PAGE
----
In order to avoid contract disputes a contract should be drafted by a solicitor. A solicitor will know what clauses to include (depending on the type of contract you need) and how to keep the terms of the contract unambiguous. The majority of contract disputes end up before the courts as they are not properly drafted. Do not fall into the trap of downloading contract templates from the internet.
In a contract there are two types of clauses – one is a condition and the other is a warranty. Conditions are important in contracts and if not adhered to the contract cannot be followed. On the other hand, a warranty is less important and a breach of warranty does not mean the contract cannot continue.
There are two types of breach in a contract, these are:
Breach of Condition – this breach will affect the heart of the contract and the correct remedy would be repudiation and damages.
Breach of Warranty – not a serious breach but may cause some loss. A suitable remedy would be damages but the contract can continue.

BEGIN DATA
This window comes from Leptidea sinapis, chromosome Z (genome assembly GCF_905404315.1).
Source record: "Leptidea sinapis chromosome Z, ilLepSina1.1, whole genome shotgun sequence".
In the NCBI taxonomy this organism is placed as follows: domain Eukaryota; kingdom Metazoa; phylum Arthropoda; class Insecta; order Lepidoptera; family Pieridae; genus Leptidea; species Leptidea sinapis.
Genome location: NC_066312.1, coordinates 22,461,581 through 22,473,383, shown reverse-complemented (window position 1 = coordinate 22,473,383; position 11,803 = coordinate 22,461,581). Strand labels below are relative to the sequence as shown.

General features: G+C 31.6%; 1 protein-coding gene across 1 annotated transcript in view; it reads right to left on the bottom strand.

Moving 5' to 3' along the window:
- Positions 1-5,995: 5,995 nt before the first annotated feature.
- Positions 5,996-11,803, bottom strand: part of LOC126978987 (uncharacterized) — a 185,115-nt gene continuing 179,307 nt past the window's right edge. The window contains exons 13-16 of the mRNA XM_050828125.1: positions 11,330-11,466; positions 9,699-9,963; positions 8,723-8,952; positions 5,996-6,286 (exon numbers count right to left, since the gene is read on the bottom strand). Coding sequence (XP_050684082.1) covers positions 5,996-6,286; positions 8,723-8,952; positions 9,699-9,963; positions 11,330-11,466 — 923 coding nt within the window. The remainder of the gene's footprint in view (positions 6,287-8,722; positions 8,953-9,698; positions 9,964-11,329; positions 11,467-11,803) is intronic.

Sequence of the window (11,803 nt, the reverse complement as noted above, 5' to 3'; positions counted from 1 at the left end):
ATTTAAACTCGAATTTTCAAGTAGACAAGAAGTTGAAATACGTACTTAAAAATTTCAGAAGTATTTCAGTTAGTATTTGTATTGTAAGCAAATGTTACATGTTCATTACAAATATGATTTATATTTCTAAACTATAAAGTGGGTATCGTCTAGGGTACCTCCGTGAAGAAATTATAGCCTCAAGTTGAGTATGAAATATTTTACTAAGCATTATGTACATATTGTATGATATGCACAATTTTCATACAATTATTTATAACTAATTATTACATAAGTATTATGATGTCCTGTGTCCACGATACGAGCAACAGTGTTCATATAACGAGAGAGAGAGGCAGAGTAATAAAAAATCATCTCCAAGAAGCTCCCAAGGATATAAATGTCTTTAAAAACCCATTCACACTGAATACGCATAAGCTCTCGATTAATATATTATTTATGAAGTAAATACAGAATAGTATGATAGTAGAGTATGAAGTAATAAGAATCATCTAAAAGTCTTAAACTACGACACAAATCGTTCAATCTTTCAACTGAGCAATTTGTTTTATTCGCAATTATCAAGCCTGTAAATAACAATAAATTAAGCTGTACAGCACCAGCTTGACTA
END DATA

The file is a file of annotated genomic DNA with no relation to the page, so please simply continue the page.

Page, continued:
There are three remedies, these are:
Specific Performance – Usually by an application to the Court, Ordering the party in breach to carry out the specific performance. This remedy is uncommon as by the time the court makes such Order, the contract will have broken down irrevocably.
Repudiation & Damages – This is the most common type of remedy. To claim damages for financial losses following a breach of contract, evidence of losses is required by the court for damages to be ordered.
Unfair Contract Terms Act – Supply of Goods and Services Act 1982 is the most important legislation for anyone who is supplying a service for a payment in return. You should expect any service provided under the 1982 Act to be done with:
- Reasonable care and skill;
- In a reasonable time (subject to no time being agreed);
- For a reasonable charge (subject to no fixed costs being agreed in advance).
- Goods supplied must be of satisfactory quality.
- Goods supplied must be fit for purpose, as described.